The total number of cases in the region since the pandemic began is now at 7,334

Members of the Nelson Nordic Ski Club show off their new snowcat. Photo: Submitted
Nelson Nordic Club celebrates new snowcat

A community fundraising effort led to the purchase

Kootenay-Columbia MP Rob Morrison speaks during Question Period in the House of Commons. File photo.
Kootenay-Columbia MP supports motion condemning Uighur genocide

Rob Morrison says labelling Uighur persecution as a genocide sends a message to Chinese government

The Skinny Genes Foundation is raising awareness and funds for a rare genetic disorder that claimed both his father and uncle.
NHL players, local businesses help Kootenay man raise funds and awareness for rare genetic disease

Signed NHL jerseys and local business donations up for auction in Skinny Genes Foundation fundraiser

An architectural design proposal from June, 2020, illustrates what a re-developed Hall Street Pier might look like. Illustration: City of Nelson
Nelson receives $1M grant for Hall St. Pier project

The design and extent of the project will be decided in the next few weeks

Abbotsford’s Kris Collins turned to TikTok out of boredom when the provincial COVID-19 lockdown began in March 2020. She now has over 23 million followers on the video app. Photo: Submitted
Internet famous: Abbotsford’s Kris Collins is a TikTok comedy queen

Collins has found surprise stardom alone with a phone

Cannabis bought in British Columbia (Ashley Wadhwani/Black Press Media)
Is it time to start thinking about greener ways to package cannabis?

Packaging suppliers are still figuring eco-friendly and affordable packaging options that fit the mandates of Cannabis Regulations

Nanaimo children’s author and illustrator Lindsay Ford’s latest book is ‘Science Girl.’ (Photo courtesy Lindsay Ford)
B.C. children’s writer encourages girls to pursue the sciences in new book

Lindsay Ford is holding a virtual launch for latest book, ‘Science Girl’

Pig races at the 145th annual Chilliwack Fair on Aug. 12, 2017. Monday, March 1, 2021 is Pig Day. (Jenna Hauck/ Chilliwack Progress file)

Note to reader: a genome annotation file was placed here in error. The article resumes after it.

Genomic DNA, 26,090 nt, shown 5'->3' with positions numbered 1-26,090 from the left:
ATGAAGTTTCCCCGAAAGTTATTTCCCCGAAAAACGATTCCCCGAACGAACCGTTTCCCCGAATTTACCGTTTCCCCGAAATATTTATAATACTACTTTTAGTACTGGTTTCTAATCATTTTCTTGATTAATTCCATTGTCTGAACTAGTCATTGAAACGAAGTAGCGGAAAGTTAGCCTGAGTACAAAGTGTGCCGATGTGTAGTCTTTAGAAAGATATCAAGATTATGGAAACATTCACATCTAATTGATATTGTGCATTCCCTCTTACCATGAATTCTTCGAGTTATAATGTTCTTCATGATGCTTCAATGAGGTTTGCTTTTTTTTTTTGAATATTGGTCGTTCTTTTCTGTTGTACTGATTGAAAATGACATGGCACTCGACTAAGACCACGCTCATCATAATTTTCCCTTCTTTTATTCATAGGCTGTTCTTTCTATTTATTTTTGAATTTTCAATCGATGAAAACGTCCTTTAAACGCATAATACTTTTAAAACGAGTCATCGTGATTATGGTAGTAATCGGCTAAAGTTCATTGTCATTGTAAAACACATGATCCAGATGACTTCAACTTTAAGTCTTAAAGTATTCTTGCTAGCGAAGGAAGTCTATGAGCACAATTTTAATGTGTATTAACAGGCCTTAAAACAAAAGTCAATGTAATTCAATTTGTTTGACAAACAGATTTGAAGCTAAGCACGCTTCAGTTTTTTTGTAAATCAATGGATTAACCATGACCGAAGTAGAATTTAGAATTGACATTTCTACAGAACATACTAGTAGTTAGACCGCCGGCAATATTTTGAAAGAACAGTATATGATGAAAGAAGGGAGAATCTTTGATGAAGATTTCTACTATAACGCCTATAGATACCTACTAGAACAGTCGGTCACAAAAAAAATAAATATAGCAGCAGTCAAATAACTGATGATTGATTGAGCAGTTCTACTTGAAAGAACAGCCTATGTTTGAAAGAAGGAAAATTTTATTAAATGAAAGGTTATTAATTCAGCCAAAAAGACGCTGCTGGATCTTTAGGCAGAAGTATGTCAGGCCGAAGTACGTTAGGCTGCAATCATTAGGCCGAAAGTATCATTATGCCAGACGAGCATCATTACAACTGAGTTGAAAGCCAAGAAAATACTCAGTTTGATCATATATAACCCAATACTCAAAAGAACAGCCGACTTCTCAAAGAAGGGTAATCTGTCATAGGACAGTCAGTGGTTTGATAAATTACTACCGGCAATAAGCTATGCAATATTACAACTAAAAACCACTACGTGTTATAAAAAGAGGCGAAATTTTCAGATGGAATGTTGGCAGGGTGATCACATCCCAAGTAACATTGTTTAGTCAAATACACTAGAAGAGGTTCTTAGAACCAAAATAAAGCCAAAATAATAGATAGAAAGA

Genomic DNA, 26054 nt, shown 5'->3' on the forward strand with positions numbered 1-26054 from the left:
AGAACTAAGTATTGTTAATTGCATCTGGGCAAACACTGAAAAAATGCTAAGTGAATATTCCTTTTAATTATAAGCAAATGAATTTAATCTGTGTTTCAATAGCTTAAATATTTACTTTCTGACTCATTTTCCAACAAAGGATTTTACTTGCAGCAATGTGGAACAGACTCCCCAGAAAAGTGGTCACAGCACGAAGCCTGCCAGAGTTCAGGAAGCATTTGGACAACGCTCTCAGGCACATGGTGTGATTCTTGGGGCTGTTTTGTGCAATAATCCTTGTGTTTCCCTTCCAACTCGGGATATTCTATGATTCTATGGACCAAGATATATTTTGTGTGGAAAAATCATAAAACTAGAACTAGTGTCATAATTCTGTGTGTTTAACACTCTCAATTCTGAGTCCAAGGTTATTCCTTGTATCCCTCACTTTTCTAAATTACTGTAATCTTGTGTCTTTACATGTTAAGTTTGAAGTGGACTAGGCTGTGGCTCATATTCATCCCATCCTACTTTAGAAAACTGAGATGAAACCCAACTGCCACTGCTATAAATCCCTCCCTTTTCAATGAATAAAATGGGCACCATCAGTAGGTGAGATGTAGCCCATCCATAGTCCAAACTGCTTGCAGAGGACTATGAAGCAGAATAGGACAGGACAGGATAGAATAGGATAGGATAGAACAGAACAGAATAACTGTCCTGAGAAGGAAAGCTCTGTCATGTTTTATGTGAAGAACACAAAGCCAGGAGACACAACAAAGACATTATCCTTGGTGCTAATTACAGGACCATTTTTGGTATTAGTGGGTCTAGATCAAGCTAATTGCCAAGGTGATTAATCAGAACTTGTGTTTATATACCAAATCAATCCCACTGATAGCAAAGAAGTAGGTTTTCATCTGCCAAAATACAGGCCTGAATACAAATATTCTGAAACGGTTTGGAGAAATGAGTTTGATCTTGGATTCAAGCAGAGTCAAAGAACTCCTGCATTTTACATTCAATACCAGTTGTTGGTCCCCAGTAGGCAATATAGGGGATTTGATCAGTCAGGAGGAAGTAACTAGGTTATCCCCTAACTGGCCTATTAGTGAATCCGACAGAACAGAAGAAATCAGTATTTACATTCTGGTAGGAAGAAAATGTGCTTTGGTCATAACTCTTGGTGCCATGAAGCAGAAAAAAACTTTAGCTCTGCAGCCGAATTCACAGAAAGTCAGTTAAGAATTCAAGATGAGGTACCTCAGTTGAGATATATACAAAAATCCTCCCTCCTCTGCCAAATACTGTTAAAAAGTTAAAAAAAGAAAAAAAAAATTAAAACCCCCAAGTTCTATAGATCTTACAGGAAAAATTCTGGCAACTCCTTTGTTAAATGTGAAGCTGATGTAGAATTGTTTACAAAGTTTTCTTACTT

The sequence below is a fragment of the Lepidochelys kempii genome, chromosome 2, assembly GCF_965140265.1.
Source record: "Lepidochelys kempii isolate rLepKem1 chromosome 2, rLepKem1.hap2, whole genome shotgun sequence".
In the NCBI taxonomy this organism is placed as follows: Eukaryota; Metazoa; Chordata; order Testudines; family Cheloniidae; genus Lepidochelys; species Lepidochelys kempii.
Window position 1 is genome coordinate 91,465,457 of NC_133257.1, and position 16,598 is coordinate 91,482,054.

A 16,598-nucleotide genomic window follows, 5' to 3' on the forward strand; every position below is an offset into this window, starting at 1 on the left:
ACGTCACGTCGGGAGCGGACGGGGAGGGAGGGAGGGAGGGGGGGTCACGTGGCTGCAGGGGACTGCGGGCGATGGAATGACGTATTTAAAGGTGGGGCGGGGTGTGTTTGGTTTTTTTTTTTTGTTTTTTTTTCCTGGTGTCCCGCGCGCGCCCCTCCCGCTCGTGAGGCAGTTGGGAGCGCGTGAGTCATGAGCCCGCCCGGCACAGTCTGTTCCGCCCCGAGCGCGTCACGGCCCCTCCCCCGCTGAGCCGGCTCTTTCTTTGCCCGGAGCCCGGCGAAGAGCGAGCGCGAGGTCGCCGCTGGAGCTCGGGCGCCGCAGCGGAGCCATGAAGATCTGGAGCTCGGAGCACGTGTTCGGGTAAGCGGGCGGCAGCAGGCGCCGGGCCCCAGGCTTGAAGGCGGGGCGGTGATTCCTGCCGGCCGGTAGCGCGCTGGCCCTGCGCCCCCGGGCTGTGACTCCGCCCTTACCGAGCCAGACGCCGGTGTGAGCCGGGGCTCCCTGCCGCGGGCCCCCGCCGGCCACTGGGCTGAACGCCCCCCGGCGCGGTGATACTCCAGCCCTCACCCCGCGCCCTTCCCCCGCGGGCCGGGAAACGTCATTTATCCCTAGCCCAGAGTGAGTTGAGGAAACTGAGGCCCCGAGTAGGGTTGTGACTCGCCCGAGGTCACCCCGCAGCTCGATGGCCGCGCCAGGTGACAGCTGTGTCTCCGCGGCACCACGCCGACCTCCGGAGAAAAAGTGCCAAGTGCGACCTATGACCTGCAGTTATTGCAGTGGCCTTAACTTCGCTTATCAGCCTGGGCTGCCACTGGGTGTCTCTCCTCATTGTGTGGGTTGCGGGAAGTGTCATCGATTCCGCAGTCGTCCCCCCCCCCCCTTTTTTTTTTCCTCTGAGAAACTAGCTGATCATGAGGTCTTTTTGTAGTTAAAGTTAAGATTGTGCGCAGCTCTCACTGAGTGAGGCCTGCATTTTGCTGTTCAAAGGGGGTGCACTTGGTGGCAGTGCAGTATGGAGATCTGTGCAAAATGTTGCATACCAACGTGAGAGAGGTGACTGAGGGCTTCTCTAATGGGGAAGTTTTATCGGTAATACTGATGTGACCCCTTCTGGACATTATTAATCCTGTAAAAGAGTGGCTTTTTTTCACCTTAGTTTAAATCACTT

Unofficial holidays: Here’s what people are celebrating for the week of Feb. 28 to March 6

Pig Day, Canadian Bacon Day and Grammar Day are all coming up this week

Staff from the Marine Mammal Rescue Centre, passersby, RCMP and Nanaimo Fire Rescue carried a sick 300-kilogram steller sea lion up the steep bluff at Invermere Beach in north Nanaimo in an attempt to save the animal’s life Thursday. (Photo courtesy Marine Mammal Rescue Centre)
300-kilogram sea lion muscled up from B.C. beach in rescue attempt

Animal dies despite efforts of Nanaimo marine mammal rescue team, emergency personnel and bystanders

Doctors and counsellors warn of an increase in panic attacks, anxiety, depression and suicide ideas between ages 10 to 14, in Campbell River. ( Black Press file photo)
Extended pandemic feeding the anxieties of B.C.’s youth

Parents not sure what to do, urged to reach out for help

Kara Sorensen, diagnosed with lung cancer in July, says it’s important for people to view her as healthy and vibrant, rather than sick. (Photo courtesy of Karen Sorensen)
B.C. woman must seek treatment overseas for inoperable lung cancer

Fundraising page launched on Karen Sorensen’s behalf, with a goal of $250,000

Gina Adams as she works on her latest piece titled ‘Undying Love’. (Submitted photo)
‘Toothless’ the kitty inspires B.C. wood carver to break out the chainsaw

Inspired by plight of a toothless cat, Gina Adams offers proceeds from her artwork to help animals

B.C. Finance Minister Selina Robinson presents bill to delay B.C.’s budget as late as April 30, and allow further spending before that, B.C. legislature, Dec. 8, 2020. (Hansard TV)
How big is B.C.’s COVID-19 deficit? We’ll find out April 20

More borrowing expected as pandemic enters second year

Most Read